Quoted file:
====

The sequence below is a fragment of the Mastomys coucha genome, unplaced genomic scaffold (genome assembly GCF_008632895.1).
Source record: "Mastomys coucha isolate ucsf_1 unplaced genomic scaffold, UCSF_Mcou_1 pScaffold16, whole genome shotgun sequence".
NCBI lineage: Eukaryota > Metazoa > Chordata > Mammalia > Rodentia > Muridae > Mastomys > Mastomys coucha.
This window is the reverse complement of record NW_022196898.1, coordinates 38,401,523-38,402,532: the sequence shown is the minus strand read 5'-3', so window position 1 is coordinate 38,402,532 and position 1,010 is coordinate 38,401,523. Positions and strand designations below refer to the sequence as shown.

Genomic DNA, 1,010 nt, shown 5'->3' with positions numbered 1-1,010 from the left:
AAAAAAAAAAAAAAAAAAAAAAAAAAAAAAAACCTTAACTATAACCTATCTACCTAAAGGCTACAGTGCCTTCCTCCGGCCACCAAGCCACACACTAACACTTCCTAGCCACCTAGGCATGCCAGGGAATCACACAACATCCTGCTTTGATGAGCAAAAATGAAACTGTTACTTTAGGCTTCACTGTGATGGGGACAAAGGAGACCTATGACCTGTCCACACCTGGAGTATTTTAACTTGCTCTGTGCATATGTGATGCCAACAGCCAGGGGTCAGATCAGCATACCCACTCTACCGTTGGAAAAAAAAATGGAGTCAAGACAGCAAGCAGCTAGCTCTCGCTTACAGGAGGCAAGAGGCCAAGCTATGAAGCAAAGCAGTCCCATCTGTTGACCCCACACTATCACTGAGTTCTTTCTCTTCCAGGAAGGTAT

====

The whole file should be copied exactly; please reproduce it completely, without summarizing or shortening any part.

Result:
The sequence below is a fragment of the Mastomys coucha genome, unplaced genomic scaffold (genome assembly GCF_008632895.1).
Source record: "Mastomys coucha isolate ucsf_1 unplaced genomic scaffold, UCSF_Mcou_1 pScaffold16, whole genome shotgun sequence".
NCBI lineage: Eukaryota > Metazoa > Chordata > Mammalia > Rodentia > Muridae > Mastomys > Mastomys coucha.
This window is the reverse complement of record NW_022196898.1, coordinates 38,401,523-38,402,532: the sequence shown is the minus strand read 5'-3', so window position 1 is coordinate 38,402,532 and position 1,010 is coordinate 38,401,523. Positions and strand designations below refer to the sequence as shown.

Genomic DNA, 1,010 nt, shown 5'->3' with positions numbered 1-1,010 from the left:
AAAAAAAAAAAAAAAAAAAAAAAAAAAAAAAACCTTAACTATAACCTATCTACCTAAAGGCTACAGTGCCTTCCTCCGGCCACCAAGCCACACACTAACACTTCCTAGCCACCTAGGCATGCCAGGGAATCACACAACATCCTGCTTTGATGAGCAAAAATGAAACTGTTACTTTAGGCTTCACTGTGATGGGGACAAAGGAGACCTATGACCTGTCCACACCTGGAGTATTTTAACTTGCTCTGTGCATATGTGATGCCAACAGCCAGGGGTCAGATCAGCATACCCACTCTACCGTTGGAAAAAAAAATGGAGTCAAGACAGCAAGCAGCTAGCTCTCGCTTACAGGAGGCAAGAGGCCAAGCTATGAAGCAAAGCAGTCCCATCTGTTGACCCCACACTATCACTGAGTTCTTTCTCTTCCAGGAAGGTAT